Change in sex ratio among newborn rats in response to potassium supplements


1 Department of Animal Sciences, School of Agriculture, Shiraz University, Shiraz-Iran

2 Transgenic Technology Research Center, Shiraz University of Medical Sciences, Shiraz-Iran

3 Center of Laboratory Animals, Shiraz University of Medical Sciences, Shiraz-Iran

4 Department of Basic Sciences, School of Veterinary Medicine, Shiraz University, Shiraz-Iran

5 Department of Food Hygiene and Public Health, School of Veterinary Medicine, Shiraz University, Shiraz-Iran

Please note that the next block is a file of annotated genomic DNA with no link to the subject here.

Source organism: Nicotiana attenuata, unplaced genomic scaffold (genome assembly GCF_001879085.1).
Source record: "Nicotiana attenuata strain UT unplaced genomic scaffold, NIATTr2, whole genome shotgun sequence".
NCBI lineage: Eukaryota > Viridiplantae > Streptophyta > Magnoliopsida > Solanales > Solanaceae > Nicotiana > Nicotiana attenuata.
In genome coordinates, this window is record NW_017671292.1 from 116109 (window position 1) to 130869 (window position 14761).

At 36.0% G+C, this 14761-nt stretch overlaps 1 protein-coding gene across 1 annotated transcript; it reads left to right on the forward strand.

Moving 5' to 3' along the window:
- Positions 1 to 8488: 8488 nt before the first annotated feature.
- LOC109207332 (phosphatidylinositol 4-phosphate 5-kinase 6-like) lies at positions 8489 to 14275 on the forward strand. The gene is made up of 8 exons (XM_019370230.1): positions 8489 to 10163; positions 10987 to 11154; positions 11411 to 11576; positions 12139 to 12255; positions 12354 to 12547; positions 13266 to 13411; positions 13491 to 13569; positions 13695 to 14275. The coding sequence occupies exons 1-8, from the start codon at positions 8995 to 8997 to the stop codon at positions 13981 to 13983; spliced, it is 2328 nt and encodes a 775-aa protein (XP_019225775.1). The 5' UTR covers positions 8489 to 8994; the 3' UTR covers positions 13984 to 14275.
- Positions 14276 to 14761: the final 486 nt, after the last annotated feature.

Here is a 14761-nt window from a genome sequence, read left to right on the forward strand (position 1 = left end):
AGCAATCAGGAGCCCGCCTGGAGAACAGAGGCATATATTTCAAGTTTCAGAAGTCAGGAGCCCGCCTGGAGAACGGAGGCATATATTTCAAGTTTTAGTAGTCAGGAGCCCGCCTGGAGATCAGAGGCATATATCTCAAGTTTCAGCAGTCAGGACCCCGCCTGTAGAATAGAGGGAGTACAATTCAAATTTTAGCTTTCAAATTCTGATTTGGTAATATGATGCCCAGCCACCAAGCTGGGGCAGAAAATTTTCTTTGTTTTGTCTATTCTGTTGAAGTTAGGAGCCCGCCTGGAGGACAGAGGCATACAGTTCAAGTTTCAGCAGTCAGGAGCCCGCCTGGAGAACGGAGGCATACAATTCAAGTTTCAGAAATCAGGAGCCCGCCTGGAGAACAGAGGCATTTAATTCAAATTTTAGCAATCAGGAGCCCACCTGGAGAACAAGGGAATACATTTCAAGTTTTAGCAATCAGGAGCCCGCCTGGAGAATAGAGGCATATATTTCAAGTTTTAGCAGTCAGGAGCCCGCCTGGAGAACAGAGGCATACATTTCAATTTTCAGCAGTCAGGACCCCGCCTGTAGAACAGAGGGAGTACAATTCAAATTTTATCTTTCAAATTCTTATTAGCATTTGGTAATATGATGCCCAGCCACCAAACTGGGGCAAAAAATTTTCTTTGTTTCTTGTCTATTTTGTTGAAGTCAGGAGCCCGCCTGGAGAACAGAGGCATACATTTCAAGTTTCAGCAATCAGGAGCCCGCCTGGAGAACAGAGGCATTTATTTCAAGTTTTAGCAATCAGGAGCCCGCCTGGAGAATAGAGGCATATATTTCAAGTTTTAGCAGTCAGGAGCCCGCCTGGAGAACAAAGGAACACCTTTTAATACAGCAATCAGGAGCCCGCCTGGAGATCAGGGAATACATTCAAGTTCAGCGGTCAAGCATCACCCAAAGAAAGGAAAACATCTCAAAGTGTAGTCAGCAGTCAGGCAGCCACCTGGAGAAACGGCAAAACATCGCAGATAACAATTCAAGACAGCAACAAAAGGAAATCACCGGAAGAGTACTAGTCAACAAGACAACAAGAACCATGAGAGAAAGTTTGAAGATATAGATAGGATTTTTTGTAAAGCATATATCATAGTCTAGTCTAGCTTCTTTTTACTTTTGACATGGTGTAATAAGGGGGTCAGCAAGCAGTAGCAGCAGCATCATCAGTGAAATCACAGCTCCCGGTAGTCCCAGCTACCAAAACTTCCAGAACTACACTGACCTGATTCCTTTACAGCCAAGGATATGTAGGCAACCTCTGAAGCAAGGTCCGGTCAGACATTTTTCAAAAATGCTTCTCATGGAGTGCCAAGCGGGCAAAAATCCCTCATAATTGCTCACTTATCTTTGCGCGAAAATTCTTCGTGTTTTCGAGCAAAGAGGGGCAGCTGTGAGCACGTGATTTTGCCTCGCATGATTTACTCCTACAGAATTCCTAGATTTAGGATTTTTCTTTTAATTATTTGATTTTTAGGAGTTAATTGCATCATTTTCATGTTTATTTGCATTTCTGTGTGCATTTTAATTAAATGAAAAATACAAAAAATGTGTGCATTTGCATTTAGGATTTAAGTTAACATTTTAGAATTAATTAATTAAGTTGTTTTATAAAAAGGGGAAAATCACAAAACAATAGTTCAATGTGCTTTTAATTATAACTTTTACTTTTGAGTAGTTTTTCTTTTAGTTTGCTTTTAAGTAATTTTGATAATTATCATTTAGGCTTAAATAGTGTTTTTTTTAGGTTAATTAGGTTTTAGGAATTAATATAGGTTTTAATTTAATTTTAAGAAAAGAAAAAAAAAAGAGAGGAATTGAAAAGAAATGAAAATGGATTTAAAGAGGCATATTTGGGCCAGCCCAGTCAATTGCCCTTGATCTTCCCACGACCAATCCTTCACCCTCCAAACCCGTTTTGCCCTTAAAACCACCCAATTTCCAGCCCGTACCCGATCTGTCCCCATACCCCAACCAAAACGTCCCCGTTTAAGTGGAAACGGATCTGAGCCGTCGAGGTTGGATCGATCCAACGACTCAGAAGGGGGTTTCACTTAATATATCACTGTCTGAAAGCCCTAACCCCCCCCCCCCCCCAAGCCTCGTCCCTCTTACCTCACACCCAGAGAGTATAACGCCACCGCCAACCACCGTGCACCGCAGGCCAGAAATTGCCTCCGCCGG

BACKGROUND: Affecting the female reproductive organ and the layers around the oocyst, some ration ions could facilitate the penetration of sperm with specific chromosome type and change the sex ratio in mammal infants. OBJECTIVES: The purpose of the present study was to evaluate the effect of potassium supplement on the sex ratio in rat. METHODS: The percentage of moisture, ash, crude fat and protein, sodium, potassium, calcium, and energy was measured in the ration of rats. In one gestation period, the male and female pups from 32 female and 8 male adult rats were counted as control group. In experimental group, potassium citrate (36% potassium) was used in control group ration to raise the level of potassium from 0.35% to 0.8% and 12 female and 3 male adult rats were fed with that ration in two gestation periods. The number of male and female pups in both groups was counted at the age of three days. Sex ratio in both groups was compared using chi-square test (SPSS, Ver. 11.5). RESULTS: The ration of control group had 90% dry matter, 8% ash, 4.1% crude fat, 21.6% crude protein, 70.8% total digestible nutrients (TDN), 0.4% calcium, 0.3% potassium and 0.1% sodium. The ratio of male pups in the rats were fed with potassium supplement (1.52, 100 male and 66 female pups) was higher (p=0.03) compared to the control group (0.94, 115 male and 122 female pups). CONLUSIONS: Raising the level of potassium in food ration can increase the number of male pups over 10% in each gestation.